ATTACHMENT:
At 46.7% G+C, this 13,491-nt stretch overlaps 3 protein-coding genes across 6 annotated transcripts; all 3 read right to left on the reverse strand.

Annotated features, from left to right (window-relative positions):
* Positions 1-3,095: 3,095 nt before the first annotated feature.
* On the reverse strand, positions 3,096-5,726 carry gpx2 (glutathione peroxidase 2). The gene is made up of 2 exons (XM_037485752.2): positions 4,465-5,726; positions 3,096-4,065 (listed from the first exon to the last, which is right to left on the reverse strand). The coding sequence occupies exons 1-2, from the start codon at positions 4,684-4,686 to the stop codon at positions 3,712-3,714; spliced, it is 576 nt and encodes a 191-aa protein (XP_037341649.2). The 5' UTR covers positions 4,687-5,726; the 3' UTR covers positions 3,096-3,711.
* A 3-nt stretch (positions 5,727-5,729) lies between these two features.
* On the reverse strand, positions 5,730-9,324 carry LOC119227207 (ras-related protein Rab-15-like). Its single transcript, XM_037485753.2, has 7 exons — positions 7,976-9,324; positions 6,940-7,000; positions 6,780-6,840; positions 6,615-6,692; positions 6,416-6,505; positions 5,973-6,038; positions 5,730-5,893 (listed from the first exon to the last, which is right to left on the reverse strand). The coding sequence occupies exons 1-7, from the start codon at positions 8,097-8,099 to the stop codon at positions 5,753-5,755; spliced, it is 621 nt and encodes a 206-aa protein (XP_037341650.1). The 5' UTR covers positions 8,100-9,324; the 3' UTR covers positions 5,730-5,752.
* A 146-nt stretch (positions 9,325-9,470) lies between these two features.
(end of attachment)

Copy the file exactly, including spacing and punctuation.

At 46.7% G+C, this 13,491-nt stretch overlaps 3 protein-coding genes across 6 annotated transcripts; all 3 read right to left on the reverse strand.

Annotated features, from left to right (window-relative positions):
* Positions 1-3,095: 3,095 nt before the first annotated feature.
* On the reverse strand, positions 3,096-5,726 carry gpx2 (glutathione peroxidase 2). The gene is made up of 2 exons (XM_037485752.2): positions 4,465-5,726; positions 3,096-4,065 (listed from the first exon to the last, which is right to left on the reverse strand). The coding sequence occupies exons 1-2, from the start codon at positions 4,684-4,686 to the stop codon at positions 3,712-3,714; spliced, it is 576 nt and encodes a 191-aa protein (XP_037341649.2). The 5' UTR covers positions 4,687-5,726; the 3' UTR covers positions 3,096-3,711.
* A 3-nt stretch (positions 5,727-5,729) lies between these two features.
* On the reverse strand, positions 5,730-9,324 carry LOC119227207 (ras-related protein Rab-15-like). Its single transcript, XM_037485753.2, has 7 exons — positions 7,976-9,324; positions 6,940-7,000; positions 6,780-6,840; positions 6,615-6,692; positions 6,416-6,505; positions 5,973-6,038; positions 5,730-5,893 (listed from the first exon to the last, which is right to left on the reverse strand). The coding sequence occupies exons 1-7, from the start codon at positions 8,097-8,099 to the stop codon at positions 5,753-5,755; spliced, it is 621 nt and encodes a 206-aa protein (XP_037341650.1). The 5' UTR covers positions 8,100-9,324; the 3' UTR covers positions 5,730-5,752.
* A 146-nt stretch (positions 9,325-9,470) lies between these two features.